Usain Bolt: ‘I would have run under 9.5 seconds with super spikes’
The fastest man in history is pondering just how much more destructive he could have been in the super spikes that have swung a wrecking ball at so many world records. Briefly, there is a battle between Usain Bolt the diplomat and Usain Bolt the competitor. The competitor wins. “Me and a friend were talking about this the other day,” he says. “And I was like, ‘should I be upset?’ Because I know over the years everyone has tried to make spikes different and better but …”
Bolt stresses he is not worried about the current crop shredding his 100m world record of 9.58sec or his 200m best of 19.19sec. Yet he sounds uneasy about where the arms race in shoe technology will lead. “How can I argue if World Athletics decide that it’s legal? I can’t do anything about it. The rules are the rules. I don’t think I’ll be fully happy, but it’s just one of those things.”
He wants to make one thing absolutely clear: he would have gone a whole lot faster in the new wave of super spikes – which feature a superlight, energy-returning foam and are said to be worth at least a tenth of a second over 100m. He is just not sure by how much. “We have guessed and we have talked about it, but I don’t know for sure,” he says. “But definitely much faster. Below 9.5 seconds for sure. Without a doubt.”
It is a punchy statement, but the greatest and most popular athlete of his generation is only just getting started. When asked about Britain’s Adam Gemili’s pledge to take a knee on the podium at the Olympics in support of Black Lives Matter he doesn’t procrastinate or play the politician. “If you believe in something, then you should do it. It’s something that we need to make the world aware of, what’s going on with racism.”
While the International Olympic Committee recently reiterated that protests on the field of play and the podium are banned Bolt suggests they are swimming against the tide. “I’ve seen it big in football now. If a track athlete decides to do it, they should be able to voice their opinion.”
It is rare for Bolt to grant an exclusive interview with a British newspaper and rarer still to hear him so reflective on so many subjects, including fame and falling short. Such sentiments are not usually associated with someone who won 134 of his 146 races between 2008 and 2017, winning eight Olympic gold medals and 11 world titles along the way. But when Bolt looks back at his career he believes he was capable of winning 200m gold at the 2004 Athens Olympics, when he was 17.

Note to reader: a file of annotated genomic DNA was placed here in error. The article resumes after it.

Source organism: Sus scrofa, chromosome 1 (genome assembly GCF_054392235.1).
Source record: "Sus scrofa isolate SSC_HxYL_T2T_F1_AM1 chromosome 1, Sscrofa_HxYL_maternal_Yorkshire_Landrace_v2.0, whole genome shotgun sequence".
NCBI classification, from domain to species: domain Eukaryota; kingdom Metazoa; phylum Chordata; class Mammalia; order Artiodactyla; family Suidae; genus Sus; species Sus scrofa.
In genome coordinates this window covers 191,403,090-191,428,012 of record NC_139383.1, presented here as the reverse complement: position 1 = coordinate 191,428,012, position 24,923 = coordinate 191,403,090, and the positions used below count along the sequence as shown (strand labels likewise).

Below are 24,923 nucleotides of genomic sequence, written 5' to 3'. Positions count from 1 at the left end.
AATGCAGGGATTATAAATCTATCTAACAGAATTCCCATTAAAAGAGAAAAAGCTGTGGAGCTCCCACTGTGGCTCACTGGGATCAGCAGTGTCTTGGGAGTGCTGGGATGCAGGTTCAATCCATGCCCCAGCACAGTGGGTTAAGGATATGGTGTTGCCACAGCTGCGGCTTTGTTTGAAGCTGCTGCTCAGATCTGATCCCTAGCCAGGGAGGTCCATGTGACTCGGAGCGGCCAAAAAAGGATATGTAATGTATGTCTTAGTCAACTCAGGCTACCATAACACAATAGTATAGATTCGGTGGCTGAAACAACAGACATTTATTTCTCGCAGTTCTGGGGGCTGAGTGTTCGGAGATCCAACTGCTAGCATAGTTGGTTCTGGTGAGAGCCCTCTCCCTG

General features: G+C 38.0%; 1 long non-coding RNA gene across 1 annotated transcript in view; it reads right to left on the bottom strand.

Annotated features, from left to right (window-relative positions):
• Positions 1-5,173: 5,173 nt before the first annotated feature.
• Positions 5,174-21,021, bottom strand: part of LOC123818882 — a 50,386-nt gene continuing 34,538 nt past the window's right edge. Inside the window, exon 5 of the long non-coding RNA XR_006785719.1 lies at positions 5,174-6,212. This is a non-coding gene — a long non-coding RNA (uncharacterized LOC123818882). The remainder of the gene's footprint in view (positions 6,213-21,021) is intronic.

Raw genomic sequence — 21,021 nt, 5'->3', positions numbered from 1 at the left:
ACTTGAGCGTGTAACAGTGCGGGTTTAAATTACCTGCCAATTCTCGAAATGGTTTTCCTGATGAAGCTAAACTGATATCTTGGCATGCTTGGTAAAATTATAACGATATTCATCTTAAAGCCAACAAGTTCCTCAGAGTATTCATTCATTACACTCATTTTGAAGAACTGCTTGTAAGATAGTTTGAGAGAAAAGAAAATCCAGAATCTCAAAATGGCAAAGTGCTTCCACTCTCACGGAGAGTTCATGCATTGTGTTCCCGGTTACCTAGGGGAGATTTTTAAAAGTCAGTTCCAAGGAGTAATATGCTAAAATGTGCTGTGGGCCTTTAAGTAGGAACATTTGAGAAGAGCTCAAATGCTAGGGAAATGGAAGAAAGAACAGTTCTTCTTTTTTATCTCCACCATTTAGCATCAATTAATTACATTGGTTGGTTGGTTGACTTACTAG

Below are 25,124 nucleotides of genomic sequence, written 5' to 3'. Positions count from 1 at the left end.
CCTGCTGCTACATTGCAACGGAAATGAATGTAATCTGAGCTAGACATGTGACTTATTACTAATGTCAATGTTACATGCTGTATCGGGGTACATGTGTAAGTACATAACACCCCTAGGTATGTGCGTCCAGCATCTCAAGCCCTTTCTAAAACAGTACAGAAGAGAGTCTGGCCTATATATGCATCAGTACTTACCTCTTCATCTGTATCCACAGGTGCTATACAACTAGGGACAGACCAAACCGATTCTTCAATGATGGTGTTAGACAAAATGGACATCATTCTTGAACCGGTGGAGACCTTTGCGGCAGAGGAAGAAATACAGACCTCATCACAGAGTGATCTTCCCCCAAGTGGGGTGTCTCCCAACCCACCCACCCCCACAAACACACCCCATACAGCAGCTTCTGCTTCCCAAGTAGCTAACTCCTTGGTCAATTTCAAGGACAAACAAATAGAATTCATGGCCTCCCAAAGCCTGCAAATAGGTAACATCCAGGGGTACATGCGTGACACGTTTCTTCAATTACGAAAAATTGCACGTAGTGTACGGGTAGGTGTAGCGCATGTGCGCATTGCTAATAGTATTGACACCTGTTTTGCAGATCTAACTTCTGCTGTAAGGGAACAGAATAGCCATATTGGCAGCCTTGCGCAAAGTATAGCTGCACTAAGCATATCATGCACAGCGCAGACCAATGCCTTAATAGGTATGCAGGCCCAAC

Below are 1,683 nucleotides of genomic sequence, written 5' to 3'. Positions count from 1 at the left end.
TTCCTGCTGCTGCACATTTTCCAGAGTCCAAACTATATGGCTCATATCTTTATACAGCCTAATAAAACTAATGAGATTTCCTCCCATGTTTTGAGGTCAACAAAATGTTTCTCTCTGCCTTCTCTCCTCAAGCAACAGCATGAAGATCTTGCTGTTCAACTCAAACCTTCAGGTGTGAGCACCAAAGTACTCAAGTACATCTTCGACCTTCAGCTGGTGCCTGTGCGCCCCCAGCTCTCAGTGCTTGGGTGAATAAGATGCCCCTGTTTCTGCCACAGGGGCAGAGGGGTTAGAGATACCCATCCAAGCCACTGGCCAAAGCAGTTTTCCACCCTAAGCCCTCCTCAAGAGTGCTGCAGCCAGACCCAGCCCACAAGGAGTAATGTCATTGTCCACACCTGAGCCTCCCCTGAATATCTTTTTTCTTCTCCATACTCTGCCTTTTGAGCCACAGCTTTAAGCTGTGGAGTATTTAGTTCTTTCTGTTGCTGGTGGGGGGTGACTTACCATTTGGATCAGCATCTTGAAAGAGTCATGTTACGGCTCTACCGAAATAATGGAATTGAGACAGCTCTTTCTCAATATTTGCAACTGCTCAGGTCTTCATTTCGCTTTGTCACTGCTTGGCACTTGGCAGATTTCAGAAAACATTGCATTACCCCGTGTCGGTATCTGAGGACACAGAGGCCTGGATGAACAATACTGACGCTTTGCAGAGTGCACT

It may sound preposterous, but Bolt makes his case with the thoroughness of a Harvard law professor. He believes people forget that, as a 16-year-old, he ran 20.13sec to finish 2003 ranked ninth in the world. But after moving to Kingston, and discovering Burger King and nightclubs, he did not always want to train. That, and a subsequent injury, meant he didn’t emerge out of the heats in Athens.
“In 2003 I was running faster than almost everybody,” he says. “If I had run in the world championships that year I would have probably medalled. And if I’d continued on that road, I would have run 19 seconds earlier in my career, so for sure I could have won gold in Athens if I’d dedicated myself more.”
“But it was tough for me because even in high school I was famous. Everyone knew who I was in Jamaica. And I didn’t have somebody who had already been through it to say: ‘You have to take this seriously, because this is what you could do.’ It was just my coach telling me to train hard.
“That’s why I try to talk to the younger athletes now and explain to them ‘get serious early man’. Because the possibilities are endless.”
There is a second confession. After Bolt’s career ended with him tumbling to the track after tearing his hamstring during the 2017 world championships in London, he was twice tempted to make a comeback. “It was something I thought about in the first and second year after I retired,” he says. “I even went to my coach. But he was like, ‘It’s going to be harder than before – coming back is not going to be a cakewalk.’
“When I look back I have no regrets. I did extremely well in my career. True, it didn’t end on the greatest note but the legacy I left is wonderful.”